Given the enormous crisis facing our country,” Bernie Sanders said to supporters the night of the Iowa Caucuses, “it is just too late for establishment politics.” In many ways, this is the essence of Sanders’s appeal. He doesn’t do high-dollar fundraisers. He doesn’t seek to ingratiate himself to Democratic Party power players. He doesn’t change his decades-old talking points.
Politics-as-usual is corrupt, dishonest, and incapable of addressing desperate poverty, racism, climate collapse, and other emergencies, so Sanders offers unusual politics.
Among the many ways in which Sanders has bucked convention, his persistent advocacy for the humanity and dignity of Palestinians stands out. It’s not that he is the leftist we’d like him to be on the question. But it is not customary to say, as he did at last night’s debate in Brooklyn, “In the long run, if we are ever going to bring peace… we are going to have to treat the Palestinian people with respect and dignity.”
Compared to Hillary Clinton’s March address to AIPAC, which, as Sanders noted in the debate, barely mentioned Palestinians, even his modest proclamation glimmers with humanity.
Which makes it all the more disappointing that, just hours before the debate, the Sanders campaign “suspended” its recently-hired Jewish Outreach Coordinator, Simone Zimmerman, over a year-old Facebook post wherein she described Israeli prime minister Netanyahu as “an arrogant, deceptive, cynical, manipulative asshole.” (She later changed the expletive to “politician” and a “Fuck you, Bibi” to “Shame on you.”)
Even Netanyahu’s recent record — Operation Protective Edge in Gaza, ongoing expansion of settlements in the West Bank, continual agitation for war with Iran, and courting of the American right — reveals the generosity of Zimmerman’s assessment.
Right-wing Zionists could not abide it. “There’s no ambiguity whatsoever that Simone Zimmerman hates Israel,” declared Frontpage magazine. Abe Foxman, former head of the Anti-Defamation League, piled on, bemoaning “her ugly characterization of the Prime Minister of Israel and the Israeli army and people defending themselves.”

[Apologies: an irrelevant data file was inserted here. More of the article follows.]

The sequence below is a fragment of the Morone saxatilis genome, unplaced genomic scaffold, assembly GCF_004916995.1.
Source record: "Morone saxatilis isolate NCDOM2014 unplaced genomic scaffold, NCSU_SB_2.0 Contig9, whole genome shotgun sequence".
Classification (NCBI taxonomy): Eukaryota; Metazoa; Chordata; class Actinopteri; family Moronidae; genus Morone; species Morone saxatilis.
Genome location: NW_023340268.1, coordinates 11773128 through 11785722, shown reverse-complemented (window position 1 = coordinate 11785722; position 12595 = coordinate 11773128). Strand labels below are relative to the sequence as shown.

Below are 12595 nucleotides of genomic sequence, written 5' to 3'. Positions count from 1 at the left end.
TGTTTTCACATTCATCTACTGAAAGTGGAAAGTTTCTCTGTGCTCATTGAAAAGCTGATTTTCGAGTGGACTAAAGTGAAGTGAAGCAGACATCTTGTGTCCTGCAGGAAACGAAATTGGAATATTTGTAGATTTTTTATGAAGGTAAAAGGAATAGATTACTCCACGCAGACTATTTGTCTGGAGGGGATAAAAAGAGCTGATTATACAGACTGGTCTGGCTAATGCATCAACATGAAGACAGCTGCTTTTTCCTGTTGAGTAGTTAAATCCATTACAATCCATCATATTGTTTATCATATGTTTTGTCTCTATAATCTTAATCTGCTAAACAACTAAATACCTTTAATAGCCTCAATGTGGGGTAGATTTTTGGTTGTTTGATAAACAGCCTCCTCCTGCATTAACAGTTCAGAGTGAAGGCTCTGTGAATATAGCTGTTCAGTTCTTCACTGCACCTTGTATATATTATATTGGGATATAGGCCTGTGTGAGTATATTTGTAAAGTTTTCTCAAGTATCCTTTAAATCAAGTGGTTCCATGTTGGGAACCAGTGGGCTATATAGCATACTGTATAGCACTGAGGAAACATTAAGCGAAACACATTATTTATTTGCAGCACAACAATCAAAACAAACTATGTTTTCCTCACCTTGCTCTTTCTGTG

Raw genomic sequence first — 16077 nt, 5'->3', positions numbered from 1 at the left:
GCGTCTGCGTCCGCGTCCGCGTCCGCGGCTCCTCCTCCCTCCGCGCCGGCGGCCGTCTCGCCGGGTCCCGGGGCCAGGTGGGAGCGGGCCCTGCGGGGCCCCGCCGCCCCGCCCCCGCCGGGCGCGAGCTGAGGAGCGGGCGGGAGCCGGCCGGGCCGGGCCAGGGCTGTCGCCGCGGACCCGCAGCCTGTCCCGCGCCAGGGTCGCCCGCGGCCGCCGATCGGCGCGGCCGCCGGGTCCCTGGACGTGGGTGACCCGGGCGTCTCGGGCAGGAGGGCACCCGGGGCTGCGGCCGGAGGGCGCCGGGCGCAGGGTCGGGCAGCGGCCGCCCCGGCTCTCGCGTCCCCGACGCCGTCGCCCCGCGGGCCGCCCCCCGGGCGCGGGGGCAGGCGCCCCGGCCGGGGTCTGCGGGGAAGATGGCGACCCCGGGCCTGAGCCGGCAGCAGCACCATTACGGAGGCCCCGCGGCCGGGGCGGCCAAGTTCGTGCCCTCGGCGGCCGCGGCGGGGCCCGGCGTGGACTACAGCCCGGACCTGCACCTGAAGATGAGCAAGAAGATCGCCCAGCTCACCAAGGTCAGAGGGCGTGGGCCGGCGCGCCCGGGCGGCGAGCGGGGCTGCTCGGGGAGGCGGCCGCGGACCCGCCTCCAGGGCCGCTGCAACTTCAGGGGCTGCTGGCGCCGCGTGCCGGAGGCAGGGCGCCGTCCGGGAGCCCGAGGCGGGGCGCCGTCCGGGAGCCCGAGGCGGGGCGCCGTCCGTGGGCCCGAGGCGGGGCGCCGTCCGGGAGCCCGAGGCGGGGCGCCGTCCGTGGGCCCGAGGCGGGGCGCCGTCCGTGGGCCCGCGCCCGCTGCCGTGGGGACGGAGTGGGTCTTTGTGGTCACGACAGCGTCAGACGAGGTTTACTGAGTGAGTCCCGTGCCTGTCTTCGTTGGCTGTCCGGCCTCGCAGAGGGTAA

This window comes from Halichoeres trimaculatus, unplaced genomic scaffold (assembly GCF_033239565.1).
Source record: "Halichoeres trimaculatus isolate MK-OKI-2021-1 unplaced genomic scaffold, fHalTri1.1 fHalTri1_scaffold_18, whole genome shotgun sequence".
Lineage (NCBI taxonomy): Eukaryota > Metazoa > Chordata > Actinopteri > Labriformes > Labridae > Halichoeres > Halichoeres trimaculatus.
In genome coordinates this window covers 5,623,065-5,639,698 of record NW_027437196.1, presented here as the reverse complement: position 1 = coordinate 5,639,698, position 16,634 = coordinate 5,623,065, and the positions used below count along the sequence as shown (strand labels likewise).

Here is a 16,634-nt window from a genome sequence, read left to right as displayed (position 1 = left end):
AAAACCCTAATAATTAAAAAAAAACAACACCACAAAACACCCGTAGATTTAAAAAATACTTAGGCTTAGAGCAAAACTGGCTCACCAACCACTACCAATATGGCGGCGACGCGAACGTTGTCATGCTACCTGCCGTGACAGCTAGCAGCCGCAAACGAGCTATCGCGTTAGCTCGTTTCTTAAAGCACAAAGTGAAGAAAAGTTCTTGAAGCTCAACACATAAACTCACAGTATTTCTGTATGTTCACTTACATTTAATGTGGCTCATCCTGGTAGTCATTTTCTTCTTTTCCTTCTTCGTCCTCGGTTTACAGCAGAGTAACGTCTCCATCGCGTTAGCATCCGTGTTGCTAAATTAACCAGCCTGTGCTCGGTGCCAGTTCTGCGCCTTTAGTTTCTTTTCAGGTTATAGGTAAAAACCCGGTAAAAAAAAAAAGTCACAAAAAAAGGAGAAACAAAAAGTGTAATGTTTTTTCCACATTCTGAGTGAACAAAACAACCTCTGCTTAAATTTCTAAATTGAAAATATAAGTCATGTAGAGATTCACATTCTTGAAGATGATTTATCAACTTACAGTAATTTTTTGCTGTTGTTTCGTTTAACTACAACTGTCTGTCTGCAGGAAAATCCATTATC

Sanders has faced similar opposition. “He accused us of a blood libel,” Michael Oren, Israel’s former US ambassador, stammered after Sanders supported the people of Gaza, whose hospitals Israel has bombed, in his interview with the New York Daily News’ editorial board.
The New York Post’s comically overwrought Andrea Peyser subsequently offered her appraisal of the senator as a “not quite Jewish… a non-practicing, anti-Israel, kinda, sorta Hebrew” who is “not good for the Jews, or anyone else.” Jewish “establishment politics” mandates uncompromising fealty to the Israeli right.
Hiring Zimmerman was laudable. A former student leader of the “pro-Israel, pro-peace” organization J Street and, like Sanders, the descendent of Holocaust survivors, Zimmerman helped found IfNotNow amid Israel’s 2014 bombing frenzy in Gaza. That organization’s strategy for fostering Jewish opposition to the occupation is mobilizing young Jews of various political stripes: those who support BDS and those who, like Zimmerman, don’t; those who favor a one- or no-state solution and those who, like Zimmerman, support two states.
You can tell that she’s on the moderate side of the Palestinian rights movement by the extent to which her critics rely on association to prove her guilt. According to an attempted hit-piece released by the Jewish Telegraphic Agency, Zimmerman “wrote favorably of the efforts of Jewish Voice for Peace, a pro-BDS group, to get ‘international corporations to stop profiting off human rights abuses.’”
Zimmerman’s brand of liberalism-adjacent-to-radicals precisely mirrors Sanders’ coalition, situating her perfectly to reach out to the Jewish audiences the Sanders campaign stands the best chance of catalyzing: young, progressive-to-radical, and sick of the fanatical racism of politics-as-usual.
The 2015 LA Jewish Journal Survey concluded that, despite Netanyahu’s best efforts, American Jews supported the Iran deal by a wide margin — more supportive than Americans generally. Pew’s 2013 “Portrait of Jewish Americans” found that a plurality believe that continually building settlements — a cornerstone of Netanyahu’s legacy — hurts Israel’s security.
If not Bernie Sanders and Simone Zimmerman, who will represent the Jews who regard Netanyahu as an asshole? For her part, Hillary Clinton has promised to invite him to the White House in her first presidential month, vowing to kick US-Israeli relations “to the next level.”
Millions of Americans vociferously agree with Sanders, and the bloody rubble in Gaza testifies that “it is just too late for establishment politics.” If he means it, he’ll reinstate Zimmerman.
More than the right thing to do, it is politically essential: Clinton-supporters’ central argument that Sanders can’t win the general election is that he would crumble under pressure from conservatives. He must prove them wrong.
Simone Zimmerman might not share all of our politics but we should stand with her.